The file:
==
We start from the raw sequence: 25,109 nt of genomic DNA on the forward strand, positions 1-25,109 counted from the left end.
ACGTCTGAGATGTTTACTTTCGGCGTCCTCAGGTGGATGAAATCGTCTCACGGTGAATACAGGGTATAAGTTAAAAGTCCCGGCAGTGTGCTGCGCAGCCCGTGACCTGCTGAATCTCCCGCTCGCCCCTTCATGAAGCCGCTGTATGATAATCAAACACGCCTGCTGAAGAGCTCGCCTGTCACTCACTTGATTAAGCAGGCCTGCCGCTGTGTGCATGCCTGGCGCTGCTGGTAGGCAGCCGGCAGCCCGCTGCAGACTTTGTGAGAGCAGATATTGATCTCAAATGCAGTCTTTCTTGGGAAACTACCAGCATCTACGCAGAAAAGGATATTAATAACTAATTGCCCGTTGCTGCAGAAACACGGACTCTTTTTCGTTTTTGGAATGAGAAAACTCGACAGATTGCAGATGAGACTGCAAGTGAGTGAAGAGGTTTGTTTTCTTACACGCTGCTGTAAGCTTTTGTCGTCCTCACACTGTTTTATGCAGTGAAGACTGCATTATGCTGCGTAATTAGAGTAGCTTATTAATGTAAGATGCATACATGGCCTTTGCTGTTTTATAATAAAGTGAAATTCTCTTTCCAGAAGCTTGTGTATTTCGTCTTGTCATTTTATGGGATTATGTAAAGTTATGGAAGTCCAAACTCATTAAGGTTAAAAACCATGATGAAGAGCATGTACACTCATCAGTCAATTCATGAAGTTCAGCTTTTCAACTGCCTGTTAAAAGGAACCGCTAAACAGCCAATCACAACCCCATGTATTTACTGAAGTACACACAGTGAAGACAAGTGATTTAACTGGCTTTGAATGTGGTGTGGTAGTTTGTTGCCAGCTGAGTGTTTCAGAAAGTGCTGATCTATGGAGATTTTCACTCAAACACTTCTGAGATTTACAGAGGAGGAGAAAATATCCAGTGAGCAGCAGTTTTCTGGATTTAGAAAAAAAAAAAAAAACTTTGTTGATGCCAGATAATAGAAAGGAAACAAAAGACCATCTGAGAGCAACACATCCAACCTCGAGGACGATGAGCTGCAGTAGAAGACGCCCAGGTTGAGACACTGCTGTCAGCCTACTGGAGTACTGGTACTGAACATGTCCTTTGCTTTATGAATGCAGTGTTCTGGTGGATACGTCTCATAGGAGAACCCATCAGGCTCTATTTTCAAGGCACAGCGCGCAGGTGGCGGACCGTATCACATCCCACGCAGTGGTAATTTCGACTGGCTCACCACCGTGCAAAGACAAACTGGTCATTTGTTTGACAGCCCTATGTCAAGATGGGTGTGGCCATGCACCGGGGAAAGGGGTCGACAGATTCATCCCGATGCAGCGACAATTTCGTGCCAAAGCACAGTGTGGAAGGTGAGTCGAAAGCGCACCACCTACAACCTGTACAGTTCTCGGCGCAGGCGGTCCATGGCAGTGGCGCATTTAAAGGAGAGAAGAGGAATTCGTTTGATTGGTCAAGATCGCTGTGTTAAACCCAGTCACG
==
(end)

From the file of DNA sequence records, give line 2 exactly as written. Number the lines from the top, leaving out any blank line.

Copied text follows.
ACGTCTGAGATGTTTACTTTCGGCGTCCTCAGGTGGATGAAATCGTCTCACGGTGAATACAGGGTATAAGTTAAAAGTCCCGGCAGTGTGCTGCGCAGCCCGTGACCTGCTGAATCTCCCGCTCGCCCCTTCATGAAGCCGCTGTATGATAATCAAACACGCCTGCTGAAGAGCTCGCCTGTCACTCACTTGATTAAGCAGGCCTGCCGCTGTGTGCATGCCTGGCGCTGCTGGTAGGCAGCCGGCAGCCCGCTGCAGACTTTGTGAGAGCAGATATTGATCTCAAATGCAGTCTTTCTTGGGAAACTACCAGCATCTACGCAGAAAAGGATATTAATAACTAATTGCCCGTTGCTGCAGAAACACGGACTCTTTTTCGTTTTTGGAATGAGAAAACTCGACAGATTGCAGATGAGACTGCAAGTGAGTGAAGAGGTTTGTTTTCTTACACGCTGCTGTAAGCTTTTGTCGTCCTCACACTGTTTTATGCAGTGAAGACTGCATTATGCTGCGTAATTAGAGTAGCTTATTAATGTAAGATGCATACATGGCCTTTGCTGTTTTATAATAAAGTGAAATTCTCTTTCCAGAAGCTTGTGTATTTCGTCTTGTCATTTTATGGGATTATGTAAAGTTATGGAAGTCCAAACTCATTAAGGTTAAAAACCATGATGAAGAGCATGTACACTCATCAGTCAATTCATGAAGTTCAGCTTTTCAACTGCCTGTTAAAAGGAACCGCTAAACAGCCAATCACAACCCCATGTATTTACTGAAGTACACACAGTGAAGACAAGTGATTTAACTGGCTTTGAATGTGGTGTGGTAGTTTGTTGCCAGCTGAGTGTTTCAGAAAGTGCTGATCTATGGAGATTTTCACTCAAACACTTCTGAGATTTACAGAGGAGGAGAAAATATCCAGTGAGCAGCAGTTTTCTGGATTTAGAAAAAAAAAAAAAAACTTTGTTGATGCCAGATAATAGAAAGGAAACAAAAGACCATCTGAGAGCAACACATCCAACCTCGAGGACGATGAGCTGCAGTAGAAGACGCCCAGGTTGAGACACTGCTGTCAGCCTACTGGAGTACTGGTACTGAACATGTCCTTTGCTTTATGAATGCAGTGTTCTGGTGGATACGTCTCATAGGAGAACCCATCAGGCTCTATTTTCAAGGCACAGCGCGCAGGTGGCGGACCGTATCACATCCCACGCAGTGGTAATTTCGACTGGCTCACCACCGTGCAAAGACAAACTGGTCATTTGTTTGACAGCCCTATGTCAAGATGGGTGTGGCCATGCACCGGGGAAAGGGGTCGACAGATTCATCCCGATGCAGCGACAATTTCGTGCCAAAGCACAGTGTGGAAGGTGAGTCGAAAGCGCACCACCTACAACCTGTACAGTTCTCGGCGCAGGCGGTCCATGGCAGTGGCGCATTTAAAGGAGAGAAGAGGAATTCGTTTGATTGGTCAAGATCGCTGTGTTAAACCCAGTCACG